Nicola Lisle continues her museum series by exploring the pretty canal village of Stoke Bruerne and its museum!
UNTIL the late 18th century, Stoke Bruerne was a tiny hamlet in an ancient Northamptonshire parish with little more than a cluster of picturesque cottages, farmhouses and a church surrounded by fields and meadows.
Then, in 1793, the canal arrived, cutting through the heart of the village and transforming it from a peaceful backwater to an industrial hub with bustling wharves and an eye-catching flight of seven locks.
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Today Stoke Bruerne is equally busy as a tourist attraction and has managed to retain plenty of its olde worlde charm, making this one of the prettiest canal villages on the network.
Stoke Bruerne’s past is brought vividly to life in the Canal & River Trust’s Canal Museum, which also explores the story of the Grand Union Canal and Britain’s canal network.
One of the oldest canal museums in the country, it opened in 1963 in a restored corn mill – minus the distinctive tall chimney that once dominated the canalside – and its original displays were formed from the collections of former canal engineer Charles Hadlow and former lock keeper Jack James. Hadlow was appointed the museum’s inaugural curator, with James as the first caretaker.
Perhaps one of the most fascinating aspects of the museum is the way it captures the boat people’s way of life, from their living and working conditions to examples of traditional canal art.
The art of painting on to tin or wooden objects began in the boatyards, where at least one of the workers would be responsible for painting lettering and ornate designs on to boats, developing a personal, individual style that indicated where a boat docked. These skills would be passed on to other workers, who would also develop their own style, and many painters became known for their distinctive artwork.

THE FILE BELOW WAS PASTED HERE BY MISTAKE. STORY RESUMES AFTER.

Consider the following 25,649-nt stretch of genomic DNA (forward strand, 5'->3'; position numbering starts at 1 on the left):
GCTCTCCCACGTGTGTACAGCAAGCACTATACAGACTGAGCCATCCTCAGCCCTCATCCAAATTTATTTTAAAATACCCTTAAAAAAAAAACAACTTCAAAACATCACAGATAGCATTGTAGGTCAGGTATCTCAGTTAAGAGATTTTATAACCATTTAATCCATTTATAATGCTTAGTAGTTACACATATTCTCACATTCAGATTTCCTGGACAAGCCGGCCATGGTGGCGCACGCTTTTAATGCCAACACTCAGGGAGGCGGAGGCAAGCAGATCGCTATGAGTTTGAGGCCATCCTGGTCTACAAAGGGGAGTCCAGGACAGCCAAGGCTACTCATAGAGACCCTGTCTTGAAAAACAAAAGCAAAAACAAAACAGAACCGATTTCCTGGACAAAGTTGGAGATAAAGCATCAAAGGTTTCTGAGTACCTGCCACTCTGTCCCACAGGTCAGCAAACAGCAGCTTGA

An important part of canal art, it seems, was painting quickly and spontaneously, with bold brushstrokes, one colour overlapping another, before finishing off with a gloss varnish. This spontaneity is part of the charm of the boat worker’s art.
Examples of canal art at the museum include bowls, pans, stools, cabinets, picture frames and other useful or decorative objects.
You can also see a range of everyday objects from the boat people’s working and domestic lives, from tools to cooking equipment, and find out how they managed without running water and proper sanitation. Despite the hardships, though, many enjoyed convivial evenings at canalside pubs, swigging beer and singing along to an accordion.
The narrowboat Sunny Valley, originally built for Birmingham-based coal contractor Samuel Barlow Coal Company Ltd, is on the first floor, and a peep inside gives you a good idea of the cramped but cosy living conditions of its occupants.
A highlight of the museum is the display of model canal boats, including a model of a wooden horse-drawn fly boat from the Aire & Calder Navigation, and an experimental motor boat Progress, built for the Grand Union Canal Company in 1934.
Some objects have a quirky story behind them – like the bicycle ridden by local boat man Bill Whitlock. The Whitlock family carried cargo along the Grand Union Canal on two boats, Renfrew and Lucy, steered by Bill Whitlock’s wife, Rose, and her cousin Laura. It was Bill’s job to race between locks to do the lock-wheeling in readiness for the ladies arriving with the boats!
The museum includes a cafe and gift shop, as well as a second-hand bookshop.
Moored just outside is the museum’s 1935 boat Sculptor, a former Grand Union Canal Carrying Company boat, which is currently being restored, with the interior being refitted and repainted as close to its original appearance as possible.
The village itself is full of interest. It’s worth a walk along the towpath to see the working locks, explore the nature reserve, take the kids pond dipping, enjoy the woodland walk with its wildlife sculptures, take a boat trip and have lunch at one of the canalside pubs.
A short walk from the museum is the Blisworth Tunnel, which at 2811m is the third-longest tunnel in the UK (after the Standedge tunnels in Yorkshire and Dudley Tunnel in the West Midlands), the longest in Europe and the ninth-longest in the world. Completed in 1805, after 11 years in construction, it is also wide enough for two narrowboats to pass in opposite directions.
Stoke Bruerne is a delightful place to be, especially on a sunny day, and there is so much to see and do – for adults and children – that you could easily spend the day here. To find out more, visit canalrivertrust.org.uk/places-to-visit/stoke-bruerne
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